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To Our Valued Patients,

With the evolving situation of the Coronavirus (COVID-19) pandemic, effective immediately, we will be suspending all non-urgent eye care. Moreover, any non-emergent or elective surgery will also have to be postponed. We will continue to remain open for patients with urgent and emergent concerns only. It is important to us to keep these patients out of the emergency room so our healthcare heroes on the front lines can be available for the patients that need them the most.

Our staff will continue to answer calls and scheduling appointments to the best of their ability.  In addition, if appropriate, Dr Patel can be available for telemedicine visits via online video chat. If you would like to schedule a telemedicine appointment with Dr. Patel, please call our office first to determine eligibility and to obtain an appointment time. Instructions for how to connect to the telemedicine appointment will be given at that time.

We hope to see you back in our office in the not too distant future. Stay safe and stay healthy!

The Turner Eye Institute Team

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Home » Eye Care » Your Eye Health » Eye Diseases » Diabetes and Eyesight » Treatment for Diabetic Retinopathy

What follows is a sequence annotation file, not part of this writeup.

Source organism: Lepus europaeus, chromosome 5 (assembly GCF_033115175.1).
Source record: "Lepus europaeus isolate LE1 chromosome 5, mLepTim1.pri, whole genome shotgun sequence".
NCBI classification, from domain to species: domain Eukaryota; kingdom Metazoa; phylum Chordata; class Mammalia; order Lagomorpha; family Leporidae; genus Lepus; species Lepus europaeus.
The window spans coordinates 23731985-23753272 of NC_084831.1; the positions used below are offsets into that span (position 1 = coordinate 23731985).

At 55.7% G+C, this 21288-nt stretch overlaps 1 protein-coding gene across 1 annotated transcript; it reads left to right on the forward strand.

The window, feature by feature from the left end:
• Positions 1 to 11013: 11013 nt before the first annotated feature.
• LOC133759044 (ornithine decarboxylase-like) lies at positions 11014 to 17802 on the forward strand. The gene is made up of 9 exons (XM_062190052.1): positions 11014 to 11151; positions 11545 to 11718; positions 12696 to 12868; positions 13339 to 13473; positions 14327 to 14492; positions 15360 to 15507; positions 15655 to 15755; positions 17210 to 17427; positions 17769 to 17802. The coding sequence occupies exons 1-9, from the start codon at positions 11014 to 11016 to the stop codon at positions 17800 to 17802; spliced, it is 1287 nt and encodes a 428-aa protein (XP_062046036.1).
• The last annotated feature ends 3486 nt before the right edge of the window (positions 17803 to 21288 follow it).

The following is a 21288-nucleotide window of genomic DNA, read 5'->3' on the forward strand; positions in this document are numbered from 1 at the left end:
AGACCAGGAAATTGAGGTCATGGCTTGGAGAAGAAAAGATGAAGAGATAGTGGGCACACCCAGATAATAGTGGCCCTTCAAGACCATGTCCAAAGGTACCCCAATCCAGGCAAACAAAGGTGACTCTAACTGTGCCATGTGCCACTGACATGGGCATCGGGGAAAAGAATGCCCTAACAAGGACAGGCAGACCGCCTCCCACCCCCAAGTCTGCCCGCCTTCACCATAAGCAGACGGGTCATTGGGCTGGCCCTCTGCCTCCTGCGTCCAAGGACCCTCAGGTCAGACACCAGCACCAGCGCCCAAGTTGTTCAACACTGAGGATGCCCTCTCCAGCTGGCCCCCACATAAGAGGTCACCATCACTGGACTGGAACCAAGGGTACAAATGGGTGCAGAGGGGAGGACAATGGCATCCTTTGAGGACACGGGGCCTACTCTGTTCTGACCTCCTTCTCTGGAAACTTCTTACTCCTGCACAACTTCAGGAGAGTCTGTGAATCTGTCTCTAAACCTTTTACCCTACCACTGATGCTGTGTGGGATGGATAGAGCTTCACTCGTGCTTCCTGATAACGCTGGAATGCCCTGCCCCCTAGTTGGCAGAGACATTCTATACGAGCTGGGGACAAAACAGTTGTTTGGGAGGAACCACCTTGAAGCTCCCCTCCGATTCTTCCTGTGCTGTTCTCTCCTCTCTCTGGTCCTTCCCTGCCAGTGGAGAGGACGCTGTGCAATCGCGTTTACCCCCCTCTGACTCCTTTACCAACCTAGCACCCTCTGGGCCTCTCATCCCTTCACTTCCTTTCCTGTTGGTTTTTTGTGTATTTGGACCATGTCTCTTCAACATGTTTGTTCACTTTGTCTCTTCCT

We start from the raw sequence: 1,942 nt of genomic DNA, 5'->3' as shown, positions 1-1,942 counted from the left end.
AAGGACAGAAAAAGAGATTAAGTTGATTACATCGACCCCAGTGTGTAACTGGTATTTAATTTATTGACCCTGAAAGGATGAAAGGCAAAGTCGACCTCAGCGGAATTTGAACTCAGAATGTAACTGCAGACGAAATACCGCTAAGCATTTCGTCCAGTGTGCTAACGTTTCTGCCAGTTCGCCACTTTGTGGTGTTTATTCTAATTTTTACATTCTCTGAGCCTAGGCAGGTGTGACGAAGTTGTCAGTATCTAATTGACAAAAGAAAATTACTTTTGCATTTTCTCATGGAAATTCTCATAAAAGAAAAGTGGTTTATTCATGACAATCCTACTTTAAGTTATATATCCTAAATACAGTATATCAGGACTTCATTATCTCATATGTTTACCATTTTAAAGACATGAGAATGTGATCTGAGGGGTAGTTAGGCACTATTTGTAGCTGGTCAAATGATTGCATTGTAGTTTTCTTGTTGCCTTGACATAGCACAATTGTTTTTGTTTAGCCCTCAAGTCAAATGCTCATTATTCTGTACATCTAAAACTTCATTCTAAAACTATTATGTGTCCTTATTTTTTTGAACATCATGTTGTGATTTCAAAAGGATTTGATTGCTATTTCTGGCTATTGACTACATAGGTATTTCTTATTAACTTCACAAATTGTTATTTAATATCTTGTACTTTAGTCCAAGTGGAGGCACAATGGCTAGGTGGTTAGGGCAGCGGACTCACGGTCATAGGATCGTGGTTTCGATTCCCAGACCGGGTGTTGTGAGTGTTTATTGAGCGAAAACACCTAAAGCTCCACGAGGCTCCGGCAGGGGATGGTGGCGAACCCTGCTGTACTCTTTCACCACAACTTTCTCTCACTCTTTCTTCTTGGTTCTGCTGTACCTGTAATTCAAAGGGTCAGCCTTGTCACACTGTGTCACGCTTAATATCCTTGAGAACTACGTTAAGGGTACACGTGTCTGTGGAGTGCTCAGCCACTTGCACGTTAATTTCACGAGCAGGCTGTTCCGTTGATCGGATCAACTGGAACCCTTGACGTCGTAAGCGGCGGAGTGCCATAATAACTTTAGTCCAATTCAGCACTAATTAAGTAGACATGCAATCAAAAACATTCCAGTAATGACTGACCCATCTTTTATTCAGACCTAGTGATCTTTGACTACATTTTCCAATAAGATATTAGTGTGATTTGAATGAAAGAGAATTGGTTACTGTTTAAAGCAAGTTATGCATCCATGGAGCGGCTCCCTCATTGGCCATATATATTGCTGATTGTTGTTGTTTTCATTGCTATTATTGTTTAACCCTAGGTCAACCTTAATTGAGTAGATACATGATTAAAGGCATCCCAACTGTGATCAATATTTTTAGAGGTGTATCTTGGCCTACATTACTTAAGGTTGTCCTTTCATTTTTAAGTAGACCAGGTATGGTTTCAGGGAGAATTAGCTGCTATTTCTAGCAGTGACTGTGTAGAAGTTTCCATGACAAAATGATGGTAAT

Treatment for Diabetic Retinopathy

95% of people diagnosed with diabetic retinopathy, if treated promptly, can avoid significant vision loss.

Laser photocoagulation treatment seals off blood vessels that are leaking into the eye, and stops new blood vessels from growing. This laser treatment only takes a few moments, and is painless.

Sometimes in diabetic retinopathy blood leaks into the vitreous humor in the eye, clouding vision. Some eye doctors wait before choosing treatment, as the blood may dissipate by itself. Another treatment option is a vitrectomy, which removes blood that has already leaked into the vitreous humor.

To improve the supply of blood to the core inner portion of the retina, a laser may be used to destroy tissue on the outside of the retina which is not essential for basic vision. This procedure is used to save vision.

Lucentis is a medication that is administered by an eye doctor using injections. This medication was approved by the FDA in 2015, and is the first non-laser treatment approved by the FDA. The FDA is currently reviewing several other non-laser treatments for diabetic retinopathy.

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